WARNING! TMI…not the inappropriate kind but just lots of detail that will interest only a few. Still…
A couple of months ago, a friend in our church requested prayer for her back surgery to correct spinal stenosis. That sent me to wikipedia, where I read a list of the symptoms I’ve dealt with in varying degrees of severity for the past six years. For a long time I connected my troubles to our bike wreck, since the symptoms began as I was stroking back from my injuries. For six+ years I’ve kept a journal of all the healthcare professionals I’ve seen for pain relief—3 chiropractors, 4 physical therapists, 1 sports therapist, 2 acupuncturists, 1 naturopath, and 1 back specialist. I hung upside down from an inversion table recommended by one of the chiropractors. I bought a funky machine that was supposed to relieve back pain. I wore a Serola sacroiliac belt. I rubbed special sciatica cream on my back. I held true to a restrictive anti-inflammation diet for six months. Anything anyone suggested, I tried. Some things helped for a time, but nothing removed the pain that shoots through my back and hip and down my right leg.
Year after year at my annual physical, my doctor worked his way through a standard list of questions (Do you smoke? Do you have a fire extinguisher in your home? Do you take a multi-vitamin?), but my real trouble didn’t measure very high on the scale. Finally, last summer I insisted we skip past that nonsense and talk about my crummy back. I showed him my journal; he ordered an MRI. I usually leave test-result interpretation to the professionals, but one word, used several times, was clear to me: severe. A referral to a neurosurgeon would be my next step when I was ready. Ha! I was ready! Just before Christmas I met with Dr. Rohrer for an evaluation. First he offered me the option of steroid shots. “What’s the success rate?” A third notice considerable improvement, a third minor improvement, a third no change. “If I landed in the first category, how long could I expect relief?” A week to a few months. “Really? What’s the point of that?” He shrugged.
Turns out I’ve lost nearly two inches of height as arthritis gnaws away at L4, L5, and S-1, the technical terms for my lower spine, which causes pressure on my sciatic nerve, which boldly registers its displeasure. And over the past two years I’ve grown noticeably crooked. Pain takes the fun out of walking, yet standing in place is the hardest. Thankfully, my job is mostly sitting, which has been bearable most of the time.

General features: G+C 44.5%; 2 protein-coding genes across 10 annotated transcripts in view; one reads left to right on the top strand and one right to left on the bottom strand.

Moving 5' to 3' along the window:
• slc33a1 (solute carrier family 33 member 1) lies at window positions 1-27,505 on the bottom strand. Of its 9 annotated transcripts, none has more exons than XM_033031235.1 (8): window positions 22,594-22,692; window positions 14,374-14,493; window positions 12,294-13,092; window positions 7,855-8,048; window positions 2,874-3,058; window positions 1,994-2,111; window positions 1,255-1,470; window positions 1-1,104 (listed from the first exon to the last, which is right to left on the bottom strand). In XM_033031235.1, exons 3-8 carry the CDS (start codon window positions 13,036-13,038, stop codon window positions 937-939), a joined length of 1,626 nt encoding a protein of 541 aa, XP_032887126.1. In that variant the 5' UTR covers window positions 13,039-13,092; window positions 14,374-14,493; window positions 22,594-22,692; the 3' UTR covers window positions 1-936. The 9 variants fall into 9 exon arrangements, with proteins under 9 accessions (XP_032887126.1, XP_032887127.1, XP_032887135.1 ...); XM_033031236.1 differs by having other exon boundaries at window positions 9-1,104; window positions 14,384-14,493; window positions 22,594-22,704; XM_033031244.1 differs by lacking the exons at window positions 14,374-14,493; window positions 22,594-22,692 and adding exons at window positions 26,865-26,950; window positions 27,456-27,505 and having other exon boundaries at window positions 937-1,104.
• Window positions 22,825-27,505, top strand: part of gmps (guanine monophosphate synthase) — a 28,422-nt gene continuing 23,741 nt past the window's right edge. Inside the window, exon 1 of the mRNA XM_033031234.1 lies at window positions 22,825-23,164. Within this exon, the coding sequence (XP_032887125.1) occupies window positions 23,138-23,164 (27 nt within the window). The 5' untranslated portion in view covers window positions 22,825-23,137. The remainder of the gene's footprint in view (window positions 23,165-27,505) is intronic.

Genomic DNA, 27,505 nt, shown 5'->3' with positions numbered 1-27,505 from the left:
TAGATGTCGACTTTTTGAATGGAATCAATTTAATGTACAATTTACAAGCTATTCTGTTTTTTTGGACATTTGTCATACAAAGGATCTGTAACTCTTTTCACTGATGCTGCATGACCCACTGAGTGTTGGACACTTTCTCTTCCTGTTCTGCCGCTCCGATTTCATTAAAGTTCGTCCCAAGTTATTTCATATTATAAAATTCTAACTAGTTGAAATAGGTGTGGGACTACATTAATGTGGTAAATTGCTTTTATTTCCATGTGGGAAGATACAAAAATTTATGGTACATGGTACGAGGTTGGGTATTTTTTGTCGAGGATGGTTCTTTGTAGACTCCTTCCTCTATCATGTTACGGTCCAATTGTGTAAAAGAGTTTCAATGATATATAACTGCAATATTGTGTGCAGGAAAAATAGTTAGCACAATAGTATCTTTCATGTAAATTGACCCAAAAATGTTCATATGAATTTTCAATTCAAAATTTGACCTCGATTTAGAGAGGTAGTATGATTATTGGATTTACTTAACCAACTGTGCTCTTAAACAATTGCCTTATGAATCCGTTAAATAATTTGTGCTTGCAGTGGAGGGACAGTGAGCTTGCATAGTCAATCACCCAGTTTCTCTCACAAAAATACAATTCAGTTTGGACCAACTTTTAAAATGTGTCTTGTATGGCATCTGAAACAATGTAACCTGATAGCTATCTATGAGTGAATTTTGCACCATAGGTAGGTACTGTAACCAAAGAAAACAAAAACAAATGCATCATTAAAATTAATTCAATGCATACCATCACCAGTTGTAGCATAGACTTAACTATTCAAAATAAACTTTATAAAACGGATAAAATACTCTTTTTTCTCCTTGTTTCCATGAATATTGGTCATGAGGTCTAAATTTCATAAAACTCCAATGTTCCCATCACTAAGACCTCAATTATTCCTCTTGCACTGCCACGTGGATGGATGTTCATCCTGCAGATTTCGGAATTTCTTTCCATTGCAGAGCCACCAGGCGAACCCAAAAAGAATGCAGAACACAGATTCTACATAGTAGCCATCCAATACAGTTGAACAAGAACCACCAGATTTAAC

This is getting kind of long. Sorry.
So the doc says he can fix me, and I shout YAY! let’s get on with it! He said I won’t be ducking through any doorways, but I’ll get my lost inches back. If you’re interested, here’s a very short video that explains most of what the doc will do. Choose “Play with narration.” Don’t worry—it’s animated, no gore. CLICK HERE I find it interesting that nothing is wasted. The disintegrating bone he removes will be ground up and reinserted, not only where the video shows but also between the sections of spine to adhere to “shims” (for lack of the actual term) he’ll add where needed.
The surgery will take five hours, and I’ll be in the hospital three to five days. When I was with my “kids” after Christmas and they learned about my surgery, they said: “Research!” I guess they don’t want just any ole neurosurgeon cutting on their mama. Quinn knows someone connected to the medical field, so she asked him to check: “I looked into Dr. Rohrer and he has great results.” So there you go!
Speaking of Quinn, she’s flying up tonight for the surgery tomorrow. She’ll be watching my back. Ha ha. Pun intended. I hope to fare well enough to go home while she’s still here.
A 4- or 5-day vacation at a resort hospital with a round-the-clock trained staff to take care of my every need, full-menu room service, husband and daughter at my side to cheer me on and remind me to breathe. We should all be so lucky.